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  1. 03 Sep '08 05:28 / 1 edit
    The kings gambit is one of the only openings that I know absolutely nothing about. I have always stayed away from it because I don't really understand it. What is the best way to approach learning it? It just seems to me like it is very complicated and if you don't know what you are doing then you are likely to find yourself in trap. I would appreciate any thoughts...

    By the way, who knew there were so many gambits?: http://en.wikipedia.org/wiki/List_of_chess_gambits
  2. Standard member Wulebgr
    Angler
    03 Sep '08 06:15
    The King's Gambit is a classical nineteenth century opening. It aims for a direct assault on f7 and the Black monarch. Since folks know how to defend these days, and don't simply fall apart in the first few moves, the King's Gambit gives White a strong center, but with compensating weaknesses that Black can attempt to exploit. Sometimes it's the White king that gets trapped in the center.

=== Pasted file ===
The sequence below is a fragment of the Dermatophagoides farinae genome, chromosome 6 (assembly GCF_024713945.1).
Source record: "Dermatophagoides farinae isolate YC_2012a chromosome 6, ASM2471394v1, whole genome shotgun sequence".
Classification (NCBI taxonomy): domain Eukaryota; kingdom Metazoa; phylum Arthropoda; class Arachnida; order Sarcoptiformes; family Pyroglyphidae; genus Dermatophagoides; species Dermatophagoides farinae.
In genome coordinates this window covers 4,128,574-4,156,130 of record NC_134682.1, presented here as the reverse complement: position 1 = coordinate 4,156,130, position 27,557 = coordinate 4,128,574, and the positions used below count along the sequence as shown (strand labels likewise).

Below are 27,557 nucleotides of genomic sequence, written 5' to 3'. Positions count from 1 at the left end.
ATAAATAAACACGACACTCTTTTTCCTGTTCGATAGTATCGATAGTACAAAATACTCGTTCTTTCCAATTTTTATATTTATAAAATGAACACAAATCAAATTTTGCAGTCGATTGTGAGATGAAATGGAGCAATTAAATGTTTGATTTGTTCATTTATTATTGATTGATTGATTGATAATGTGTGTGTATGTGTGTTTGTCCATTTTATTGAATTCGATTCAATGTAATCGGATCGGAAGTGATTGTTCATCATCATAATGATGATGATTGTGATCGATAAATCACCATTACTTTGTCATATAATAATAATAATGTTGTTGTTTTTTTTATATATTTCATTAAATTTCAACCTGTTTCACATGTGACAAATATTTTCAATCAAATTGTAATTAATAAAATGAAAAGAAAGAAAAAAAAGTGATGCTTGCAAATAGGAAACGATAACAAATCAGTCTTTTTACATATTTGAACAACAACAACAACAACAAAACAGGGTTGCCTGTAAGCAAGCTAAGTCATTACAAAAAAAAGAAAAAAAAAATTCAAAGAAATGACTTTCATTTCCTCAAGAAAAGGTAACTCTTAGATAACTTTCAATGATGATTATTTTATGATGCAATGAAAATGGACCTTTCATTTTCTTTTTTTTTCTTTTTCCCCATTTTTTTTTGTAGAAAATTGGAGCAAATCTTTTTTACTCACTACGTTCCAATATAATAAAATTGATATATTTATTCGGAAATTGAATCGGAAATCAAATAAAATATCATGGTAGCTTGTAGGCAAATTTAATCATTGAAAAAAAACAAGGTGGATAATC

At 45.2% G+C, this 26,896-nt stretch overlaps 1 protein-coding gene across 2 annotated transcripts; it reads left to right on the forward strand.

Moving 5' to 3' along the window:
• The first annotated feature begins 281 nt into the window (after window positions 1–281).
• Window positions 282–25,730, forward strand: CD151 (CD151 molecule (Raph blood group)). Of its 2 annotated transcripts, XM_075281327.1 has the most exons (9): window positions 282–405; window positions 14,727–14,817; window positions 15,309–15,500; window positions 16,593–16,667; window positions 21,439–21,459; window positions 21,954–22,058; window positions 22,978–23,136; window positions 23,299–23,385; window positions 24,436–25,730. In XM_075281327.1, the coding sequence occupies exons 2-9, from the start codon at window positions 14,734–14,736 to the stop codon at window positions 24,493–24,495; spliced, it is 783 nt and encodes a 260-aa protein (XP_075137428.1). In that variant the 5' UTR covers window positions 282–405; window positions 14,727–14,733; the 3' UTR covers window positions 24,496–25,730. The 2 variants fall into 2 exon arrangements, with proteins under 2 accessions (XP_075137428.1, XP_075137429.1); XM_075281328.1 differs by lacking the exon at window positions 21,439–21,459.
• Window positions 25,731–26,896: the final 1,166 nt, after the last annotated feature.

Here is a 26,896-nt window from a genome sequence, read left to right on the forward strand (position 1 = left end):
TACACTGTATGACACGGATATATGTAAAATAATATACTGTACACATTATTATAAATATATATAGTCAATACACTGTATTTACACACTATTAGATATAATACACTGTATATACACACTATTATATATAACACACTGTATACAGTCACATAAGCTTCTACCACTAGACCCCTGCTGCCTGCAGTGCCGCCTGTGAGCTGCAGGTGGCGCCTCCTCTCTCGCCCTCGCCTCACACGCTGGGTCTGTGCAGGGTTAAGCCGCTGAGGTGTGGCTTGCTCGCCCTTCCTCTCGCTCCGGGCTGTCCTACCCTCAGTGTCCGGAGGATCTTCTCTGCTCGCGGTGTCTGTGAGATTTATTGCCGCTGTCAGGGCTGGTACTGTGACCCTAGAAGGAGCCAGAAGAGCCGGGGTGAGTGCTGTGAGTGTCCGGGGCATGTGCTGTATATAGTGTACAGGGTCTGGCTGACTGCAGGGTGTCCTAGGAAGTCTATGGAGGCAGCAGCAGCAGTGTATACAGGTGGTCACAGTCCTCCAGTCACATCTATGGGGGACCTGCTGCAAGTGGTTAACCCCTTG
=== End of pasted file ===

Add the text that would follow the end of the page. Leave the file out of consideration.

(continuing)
3. 03 Sep '08 06:23 / 2 edits
    Yeah I find that moving the f pawn (on either side) drastically weakens the kings defenses (assuming they castled kingside). This only applies in the opening (for me at least), and in the middle game after there have been multiple exchanges I find it is ok to move the f pawn. Would it be better to 0-0-0 in the KG?

    Edit: actually I feel that moving the f pawn hinders the kings safety if they 0-0 or not. An extreme example: 1.e4 e5 2.Nf3 f6? 3.Nxe5 fxe5? 4.Qh5!
  4. 03 Sep '08 06:42
    Originally posted by timmydoza